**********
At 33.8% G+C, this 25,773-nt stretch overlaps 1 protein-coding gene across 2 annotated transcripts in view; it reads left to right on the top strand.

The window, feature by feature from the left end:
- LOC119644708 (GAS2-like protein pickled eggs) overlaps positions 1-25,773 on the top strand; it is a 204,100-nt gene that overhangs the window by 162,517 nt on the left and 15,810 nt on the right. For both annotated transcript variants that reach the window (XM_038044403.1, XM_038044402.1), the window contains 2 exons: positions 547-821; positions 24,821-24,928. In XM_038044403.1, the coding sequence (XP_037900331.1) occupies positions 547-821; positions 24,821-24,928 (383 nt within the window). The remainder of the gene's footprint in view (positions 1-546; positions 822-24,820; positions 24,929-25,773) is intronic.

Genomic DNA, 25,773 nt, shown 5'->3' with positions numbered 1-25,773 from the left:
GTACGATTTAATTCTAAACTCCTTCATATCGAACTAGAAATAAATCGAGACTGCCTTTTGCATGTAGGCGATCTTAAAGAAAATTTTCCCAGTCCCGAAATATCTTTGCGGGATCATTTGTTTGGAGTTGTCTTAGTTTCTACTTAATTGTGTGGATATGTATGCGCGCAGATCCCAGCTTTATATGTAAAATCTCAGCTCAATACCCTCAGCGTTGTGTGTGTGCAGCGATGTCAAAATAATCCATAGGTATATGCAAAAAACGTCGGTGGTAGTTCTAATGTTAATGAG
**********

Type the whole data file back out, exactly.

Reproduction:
At 33.8% G+C, this 25,773-nt stretch overlaps 1 protein-coding gene across 2 annotated transcripts in view; it reads left to right on the top strand.

The window, feature by feature from the left end:
- LOC119644708 (GAS2-like protein pickled eggs) overlaps positions 1-25,773 on the top strand; it is a 204,100-nt gene that overhangs the window by 162,517 nt on the left and 15,810 nt on the right. For both annotated transcript variants that reach the window (XM_038044403.1, XM_038044402.1), the window contains 2 exons: positions 547-821; positions 24,821-24,928. In XM_038044403.1, the coding sequence (XP_037900331.1) occupies positions 547-821; positions 24,821-24,928 (383 nt within the window). The remainder of the gene's footprint in view (positions 1-546; positions 822-24,820; positions 24,929-25,773) is intronic.

Genomic DNA, 25,773 nt, shown 5'->3' with positions numbered 1-25,773 from the left:
GTACGATTTAATTCTAAACTCCTTCATATCGAACTAGAAATAAATCGAGACTGCCTTTTGCATGTAGGCGATCTTAAAGAAAATTTTCCCAGTCCCGAAATATCTTTGCGGGATCATTTGTTTGGAGTTGTCTTAGTTTCTACTTAATTGTGTGGATATGTATGCGCGCAGATCCCAGCTTTATATGTAAAATCTCAGCTCAATACCCTCAGCGTTGTGTGTGTGCAGCGATGTCAAAATAATCCATAGGTATATGCAAAAAACGTCGGTGGTAGTTCTAATGTTAATGAG